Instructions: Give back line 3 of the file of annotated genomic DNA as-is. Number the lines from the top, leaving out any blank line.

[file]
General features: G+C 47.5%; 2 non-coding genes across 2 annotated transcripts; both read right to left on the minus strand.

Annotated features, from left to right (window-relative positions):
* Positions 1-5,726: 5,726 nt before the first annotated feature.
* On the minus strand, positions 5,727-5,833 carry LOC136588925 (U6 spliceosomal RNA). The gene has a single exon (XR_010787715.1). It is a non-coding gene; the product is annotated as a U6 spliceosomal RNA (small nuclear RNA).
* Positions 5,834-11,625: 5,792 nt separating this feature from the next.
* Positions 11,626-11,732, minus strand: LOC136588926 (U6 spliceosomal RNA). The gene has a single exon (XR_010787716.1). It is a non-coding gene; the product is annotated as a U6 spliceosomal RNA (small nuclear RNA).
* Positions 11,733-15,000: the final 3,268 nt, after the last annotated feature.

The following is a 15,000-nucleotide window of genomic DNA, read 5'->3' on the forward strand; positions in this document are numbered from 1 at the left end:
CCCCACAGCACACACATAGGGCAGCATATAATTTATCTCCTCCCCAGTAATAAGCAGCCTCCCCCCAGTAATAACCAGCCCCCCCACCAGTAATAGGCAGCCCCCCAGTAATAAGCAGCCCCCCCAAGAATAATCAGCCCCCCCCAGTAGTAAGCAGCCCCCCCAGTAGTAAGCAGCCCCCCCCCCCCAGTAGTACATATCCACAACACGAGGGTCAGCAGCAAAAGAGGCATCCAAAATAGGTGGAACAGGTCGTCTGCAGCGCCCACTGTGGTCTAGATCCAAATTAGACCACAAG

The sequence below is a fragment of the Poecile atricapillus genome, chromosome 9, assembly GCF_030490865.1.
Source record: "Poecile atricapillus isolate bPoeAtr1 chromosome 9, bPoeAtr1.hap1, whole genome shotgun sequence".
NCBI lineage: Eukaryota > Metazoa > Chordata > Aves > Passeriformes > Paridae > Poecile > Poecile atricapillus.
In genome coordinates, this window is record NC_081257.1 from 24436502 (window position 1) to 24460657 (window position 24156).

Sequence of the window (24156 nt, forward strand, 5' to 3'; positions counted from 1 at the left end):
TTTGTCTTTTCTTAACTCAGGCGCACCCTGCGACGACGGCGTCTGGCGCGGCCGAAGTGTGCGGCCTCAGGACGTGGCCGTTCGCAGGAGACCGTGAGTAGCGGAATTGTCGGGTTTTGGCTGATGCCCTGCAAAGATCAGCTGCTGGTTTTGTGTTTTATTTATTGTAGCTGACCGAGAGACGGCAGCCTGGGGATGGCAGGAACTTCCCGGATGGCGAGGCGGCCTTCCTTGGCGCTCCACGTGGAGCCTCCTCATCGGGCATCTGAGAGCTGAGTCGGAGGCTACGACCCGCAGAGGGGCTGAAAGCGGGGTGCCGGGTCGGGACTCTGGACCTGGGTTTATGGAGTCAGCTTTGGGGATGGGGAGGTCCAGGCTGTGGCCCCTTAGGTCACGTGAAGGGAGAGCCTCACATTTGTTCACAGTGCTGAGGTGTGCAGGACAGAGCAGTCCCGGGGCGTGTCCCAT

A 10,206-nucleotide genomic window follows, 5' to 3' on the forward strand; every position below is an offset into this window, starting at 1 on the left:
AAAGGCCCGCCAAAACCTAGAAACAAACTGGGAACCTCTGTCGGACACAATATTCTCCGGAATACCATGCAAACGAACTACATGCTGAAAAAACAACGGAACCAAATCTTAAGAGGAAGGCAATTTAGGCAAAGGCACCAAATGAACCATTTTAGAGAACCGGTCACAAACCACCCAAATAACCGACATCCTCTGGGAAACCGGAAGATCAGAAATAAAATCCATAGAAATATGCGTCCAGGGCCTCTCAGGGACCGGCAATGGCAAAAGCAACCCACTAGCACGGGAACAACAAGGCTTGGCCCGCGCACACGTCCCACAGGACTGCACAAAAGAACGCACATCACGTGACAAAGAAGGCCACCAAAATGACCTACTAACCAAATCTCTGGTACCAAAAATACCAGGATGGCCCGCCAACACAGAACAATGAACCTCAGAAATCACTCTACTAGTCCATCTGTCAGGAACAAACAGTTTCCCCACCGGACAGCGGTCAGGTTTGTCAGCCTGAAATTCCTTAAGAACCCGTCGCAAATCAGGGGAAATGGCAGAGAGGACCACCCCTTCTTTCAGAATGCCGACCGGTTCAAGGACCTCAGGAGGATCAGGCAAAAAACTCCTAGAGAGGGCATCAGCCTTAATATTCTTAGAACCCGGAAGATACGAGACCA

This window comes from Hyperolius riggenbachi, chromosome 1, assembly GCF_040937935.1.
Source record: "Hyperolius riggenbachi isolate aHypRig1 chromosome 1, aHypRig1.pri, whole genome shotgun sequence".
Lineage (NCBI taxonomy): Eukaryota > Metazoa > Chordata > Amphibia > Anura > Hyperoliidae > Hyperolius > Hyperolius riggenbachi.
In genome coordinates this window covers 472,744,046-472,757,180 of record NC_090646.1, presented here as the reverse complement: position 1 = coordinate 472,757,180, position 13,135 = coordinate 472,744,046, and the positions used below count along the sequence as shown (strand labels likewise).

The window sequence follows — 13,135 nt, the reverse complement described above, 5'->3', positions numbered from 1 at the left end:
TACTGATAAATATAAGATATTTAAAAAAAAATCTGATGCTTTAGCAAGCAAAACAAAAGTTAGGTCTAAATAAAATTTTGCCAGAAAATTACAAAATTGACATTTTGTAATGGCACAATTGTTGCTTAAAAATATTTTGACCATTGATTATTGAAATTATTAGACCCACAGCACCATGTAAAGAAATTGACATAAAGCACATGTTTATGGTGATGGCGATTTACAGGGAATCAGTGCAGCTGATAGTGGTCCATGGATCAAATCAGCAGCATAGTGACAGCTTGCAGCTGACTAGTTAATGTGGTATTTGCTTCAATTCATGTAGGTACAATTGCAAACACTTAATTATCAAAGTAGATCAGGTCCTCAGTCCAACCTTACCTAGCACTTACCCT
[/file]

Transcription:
* Positions 1-5,726: 5,726 nt before the first annotated feature.